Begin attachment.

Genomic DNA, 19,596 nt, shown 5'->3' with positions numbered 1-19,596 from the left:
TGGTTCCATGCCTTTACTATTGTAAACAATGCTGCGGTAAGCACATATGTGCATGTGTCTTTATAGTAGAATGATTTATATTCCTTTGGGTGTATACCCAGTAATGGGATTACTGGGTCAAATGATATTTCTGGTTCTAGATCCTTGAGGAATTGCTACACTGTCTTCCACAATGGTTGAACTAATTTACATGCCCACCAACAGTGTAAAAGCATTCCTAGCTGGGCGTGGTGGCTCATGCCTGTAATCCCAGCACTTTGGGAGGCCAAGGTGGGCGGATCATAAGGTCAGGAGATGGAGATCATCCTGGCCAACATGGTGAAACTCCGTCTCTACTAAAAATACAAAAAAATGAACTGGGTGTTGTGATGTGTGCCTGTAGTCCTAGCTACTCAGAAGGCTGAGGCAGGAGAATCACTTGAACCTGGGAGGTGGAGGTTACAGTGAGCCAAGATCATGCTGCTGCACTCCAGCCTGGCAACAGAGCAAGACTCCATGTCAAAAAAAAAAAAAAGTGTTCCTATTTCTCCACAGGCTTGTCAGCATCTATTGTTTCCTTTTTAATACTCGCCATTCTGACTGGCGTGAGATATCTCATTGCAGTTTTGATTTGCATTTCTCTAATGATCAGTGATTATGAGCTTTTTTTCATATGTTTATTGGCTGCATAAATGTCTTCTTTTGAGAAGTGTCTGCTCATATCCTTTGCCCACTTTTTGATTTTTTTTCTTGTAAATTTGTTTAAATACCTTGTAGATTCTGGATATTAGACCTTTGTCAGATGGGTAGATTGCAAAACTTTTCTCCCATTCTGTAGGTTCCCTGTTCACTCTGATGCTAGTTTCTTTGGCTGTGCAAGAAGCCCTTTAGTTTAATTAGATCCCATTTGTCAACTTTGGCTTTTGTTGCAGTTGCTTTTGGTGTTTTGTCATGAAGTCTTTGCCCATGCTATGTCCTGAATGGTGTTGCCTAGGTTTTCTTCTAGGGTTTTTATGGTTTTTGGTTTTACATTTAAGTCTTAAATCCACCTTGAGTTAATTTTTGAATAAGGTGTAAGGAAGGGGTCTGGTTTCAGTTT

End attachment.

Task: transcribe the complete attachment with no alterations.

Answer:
Genomic DNA, 19,596 nt, shown 5'->3' with positions numbered 1-19,596 from the left:
TGGTTCCATGCCTTTACTATTGTAAACAATGCTGCGGTAAGCACATATGTGCATGTGTCTTTATAGTAGAATGATTTATATTCCTTTGGGTGTATACCCAGTAATGGGATTACTGGGTCAAATGATATTTCTGGTTCTAGATCCTTGAGGAATTGCTACACTGTCTTCCACAATGGTTGAACTAATTTACATGCCCACCAACAGTGTAAAAGCATTCCTAGCTGGGCGTGGTGGCTCATGCCTGTAATCCCAGCACTTTGGGAGGCCAAGGTGGGCGGATCATAAGGTCAGGAGATGGAGATCATCCTGGCCAACATGGTGAAACTCCGTCTCTACTAAAAATACAAAAAAATGAACTGGGTGTTGTGATGTGTGCCTGTAGTCCTAGCTACTCAGAAGGCTGAGGCAGGAGAATCACTTGAACCTGGGAGGTGGAGGTTACAGTGAGCCAAGATCATGCTGCTGCACTCCAGCCTGGCAACAGAGCAAGACTCCATGTCAAAAAAAAAAAAAAGTGTTCCTATTTCTCCACAGGCTTGTCAGCATCTATTGTTTCCTTTTTAATACTCGCCATTCTGACTGGCGTGAGATATCTCATTGCAGTTTTGATTTGCATTTCTCTAATGATCAGTGATTATGAGCTTTTTTTCATATGTTTATTGGCTGCATAAATGTCTTCTTTTGAGAAGTGTCTGCTCATATCCTTTGCCCACTTTTTGATTTTTTTTCTTGTAAATTTGTTTAAATACCTTGTAGATTCTGGATATTAGACCTTTGTCAGATGGGTAGATTGCAAAACTTTTCTCCCATTCTGTAGGTTCCCTGTTCACTCTGATGCTAGTTTCTTTGGCTGTGCAAGAAGCCCTTTAGTTTAATTAGATCCCATTTGTCAACTTTGGCTTTTGTTGCAGTTGCTTTTGGTGTTTTGTCATGAAGTCTTTGCCCATGCTATGTCCTGAATGGTGTTGCCTAGGTTTTCTTCTAGGGTTTTTATGGTTTTTGGTTTTACATTTAAGTCTTAAATCCACCTTGAGTTAATTTTTGAATAAGGTGTAAGGAAGGGGTCTGGTTTCAGTTT